Bunbury staying positive ahead of ACL surgery
Before the MRI, before the official diagnosis, before he even reached the sideline while being helped off the LIVESTRONG Sporting Park pitch, Teal Bunbury knew.
His left ACL was torn, his season over.
But when Sporting Kansas City’s injured center forward made an appearance at training on Wednesday, two days before his scheduled surgery, he smiled easily and often – and promised to return stronger than ever in 2013.
“My faith has helped me through a lot,” he said. “I’ve been getting a lot of texts, calls, people on Twitter, e-mails – it’s been great. All the support has really been keeping my spirits up. It’s nothing I can get down about. It’s not going to help my knee heal faster. So I’m already over that. I’m just looking forward to next season and watching these guys win the Supporters’ Shield and MLS Cup this season.”
Bunbury, who ends the 2012 season with five goals in MLS play and six across all competitions, will be out six to eight months following surgery.
He tried to continue after being hurt as he assisted on Kei Kamara’s fourth-minute goal in Saturday’s 1-1 home draw against the New York Red Bulls.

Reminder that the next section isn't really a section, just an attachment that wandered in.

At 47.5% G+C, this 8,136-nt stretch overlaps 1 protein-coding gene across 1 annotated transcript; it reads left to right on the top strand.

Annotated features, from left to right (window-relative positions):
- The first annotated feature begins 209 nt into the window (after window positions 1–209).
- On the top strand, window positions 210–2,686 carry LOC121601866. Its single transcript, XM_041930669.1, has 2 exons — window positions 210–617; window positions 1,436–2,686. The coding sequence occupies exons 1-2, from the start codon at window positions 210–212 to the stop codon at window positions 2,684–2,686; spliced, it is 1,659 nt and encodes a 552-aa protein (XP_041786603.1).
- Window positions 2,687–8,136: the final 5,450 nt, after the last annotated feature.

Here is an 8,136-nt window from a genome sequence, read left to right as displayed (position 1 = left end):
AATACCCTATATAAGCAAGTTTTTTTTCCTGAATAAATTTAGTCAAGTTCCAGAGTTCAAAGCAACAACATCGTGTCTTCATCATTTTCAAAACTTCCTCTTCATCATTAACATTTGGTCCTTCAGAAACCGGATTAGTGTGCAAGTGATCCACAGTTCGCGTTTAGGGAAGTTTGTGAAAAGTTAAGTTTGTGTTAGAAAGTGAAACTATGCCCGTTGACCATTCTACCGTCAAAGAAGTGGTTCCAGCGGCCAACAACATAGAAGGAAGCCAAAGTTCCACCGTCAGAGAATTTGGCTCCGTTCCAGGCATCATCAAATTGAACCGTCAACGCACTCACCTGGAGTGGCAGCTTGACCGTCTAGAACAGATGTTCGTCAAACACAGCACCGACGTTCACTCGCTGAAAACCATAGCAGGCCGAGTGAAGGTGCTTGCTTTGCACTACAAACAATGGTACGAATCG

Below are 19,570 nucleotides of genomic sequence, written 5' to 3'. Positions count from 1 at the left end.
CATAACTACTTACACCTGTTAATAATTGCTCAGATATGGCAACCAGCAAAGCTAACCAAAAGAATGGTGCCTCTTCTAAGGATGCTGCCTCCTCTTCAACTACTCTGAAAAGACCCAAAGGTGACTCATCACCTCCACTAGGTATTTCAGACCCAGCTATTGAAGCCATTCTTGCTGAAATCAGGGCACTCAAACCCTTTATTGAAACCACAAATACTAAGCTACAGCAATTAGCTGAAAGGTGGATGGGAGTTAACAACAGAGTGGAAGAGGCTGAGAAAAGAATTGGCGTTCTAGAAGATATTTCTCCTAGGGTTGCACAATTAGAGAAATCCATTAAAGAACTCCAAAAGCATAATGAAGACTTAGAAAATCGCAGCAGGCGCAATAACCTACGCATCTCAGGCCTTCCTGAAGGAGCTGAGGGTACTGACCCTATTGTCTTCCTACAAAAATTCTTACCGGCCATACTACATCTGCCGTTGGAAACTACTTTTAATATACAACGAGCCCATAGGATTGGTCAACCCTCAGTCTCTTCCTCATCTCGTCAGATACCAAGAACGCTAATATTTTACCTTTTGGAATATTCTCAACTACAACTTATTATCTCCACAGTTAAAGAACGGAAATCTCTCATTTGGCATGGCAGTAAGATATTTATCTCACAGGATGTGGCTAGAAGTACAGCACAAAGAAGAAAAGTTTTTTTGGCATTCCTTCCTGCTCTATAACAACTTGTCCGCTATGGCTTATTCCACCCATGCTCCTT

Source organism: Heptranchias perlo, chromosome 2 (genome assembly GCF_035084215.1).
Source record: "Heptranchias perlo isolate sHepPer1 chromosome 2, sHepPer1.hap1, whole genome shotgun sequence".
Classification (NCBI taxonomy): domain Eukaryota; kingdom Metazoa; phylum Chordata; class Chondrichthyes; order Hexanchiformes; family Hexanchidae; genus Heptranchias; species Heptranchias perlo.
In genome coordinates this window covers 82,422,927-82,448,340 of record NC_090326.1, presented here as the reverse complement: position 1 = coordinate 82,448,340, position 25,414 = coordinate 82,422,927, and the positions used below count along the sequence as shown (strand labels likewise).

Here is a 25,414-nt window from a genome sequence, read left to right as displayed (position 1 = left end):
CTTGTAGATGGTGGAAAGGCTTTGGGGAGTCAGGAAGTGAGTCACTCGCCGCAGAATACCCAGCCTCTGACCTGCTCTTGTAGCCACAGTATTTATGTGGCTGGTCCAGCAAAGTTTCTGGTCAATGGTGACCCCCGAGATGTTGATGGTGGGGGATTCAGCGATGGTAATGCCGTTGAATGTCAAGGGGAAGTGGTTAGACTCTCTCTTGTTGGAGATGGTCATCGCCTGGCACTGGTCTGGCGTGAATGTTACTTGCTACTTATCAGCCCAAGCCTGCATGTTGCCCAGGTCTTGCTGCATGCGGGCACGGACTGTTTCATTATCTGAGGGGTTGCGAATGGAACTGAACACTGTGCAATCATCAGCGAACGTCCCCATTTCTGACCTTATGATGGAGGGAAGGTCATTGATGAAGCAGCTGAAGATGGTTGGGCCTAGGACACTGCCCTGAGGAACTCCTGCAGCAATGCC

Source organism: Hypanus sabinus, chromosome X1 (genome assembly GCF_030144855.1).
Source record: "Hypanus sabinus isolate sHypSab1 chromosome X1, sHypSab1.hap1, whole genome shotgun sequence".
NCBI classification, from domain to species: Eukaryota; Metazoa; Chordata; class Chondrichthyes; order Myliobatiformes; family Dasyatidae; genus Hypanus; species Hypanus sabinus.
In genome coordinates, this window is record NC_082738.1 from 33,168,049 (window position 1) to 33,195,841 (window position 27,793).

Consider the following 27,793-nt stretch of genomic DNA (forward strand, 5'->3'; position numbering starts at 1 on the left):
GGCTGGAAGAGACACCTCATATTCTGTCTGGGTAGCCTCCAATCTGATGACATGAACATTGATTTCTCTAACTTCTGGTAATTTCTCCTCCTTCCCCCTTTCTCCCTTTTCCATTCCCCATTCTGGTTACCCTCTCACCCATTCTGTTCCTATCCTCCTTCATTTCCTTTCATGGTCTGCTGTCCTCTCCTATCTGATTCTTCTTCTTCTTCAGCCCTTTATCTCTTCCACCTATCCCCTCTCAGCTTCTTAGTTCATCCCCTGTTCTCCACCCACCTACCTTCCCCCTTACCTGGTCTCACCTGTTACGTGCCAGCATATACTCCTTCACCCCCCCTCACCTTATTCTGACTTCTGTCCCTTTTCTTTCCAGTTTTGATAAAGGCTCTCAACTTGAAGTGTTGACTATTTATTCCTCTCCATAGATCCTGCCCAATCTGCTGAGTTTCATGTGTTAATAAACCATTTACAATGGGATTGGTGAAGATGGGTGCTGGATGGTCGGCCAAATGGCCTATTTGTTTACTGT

“I wanted to stay out there,” he said. “I thought, ‘It’s only been five minutes. I don’t want our team to have to use a sub already. I’m going to try to make it to halftime.' But it felt too loose, and I had to come off.”
Taking a worst-case approach to the injury when he came out meant there was no blow from the diagnosis, Bunbury said.
“If I’d told myself, ‘Oh, it’s just a hyperextension,’ or something like that, and then I would have gotten the news that it was the ACL, then I probably would have been more down,” he said.
Bunbury even found himself reassuring Red Bulls goalkeeper Bill Gaudette that he hadn’t caused the injury when the two made contact at the edge of the penalty area. Bunbury was already hurt by then, landing awkwardly from a collision with center back Markus Holgersson just seconds before.
“He’s a classy guy,” Bunbury said of Gaudette. “I told him, ‘Hey, it’s not your fault.’”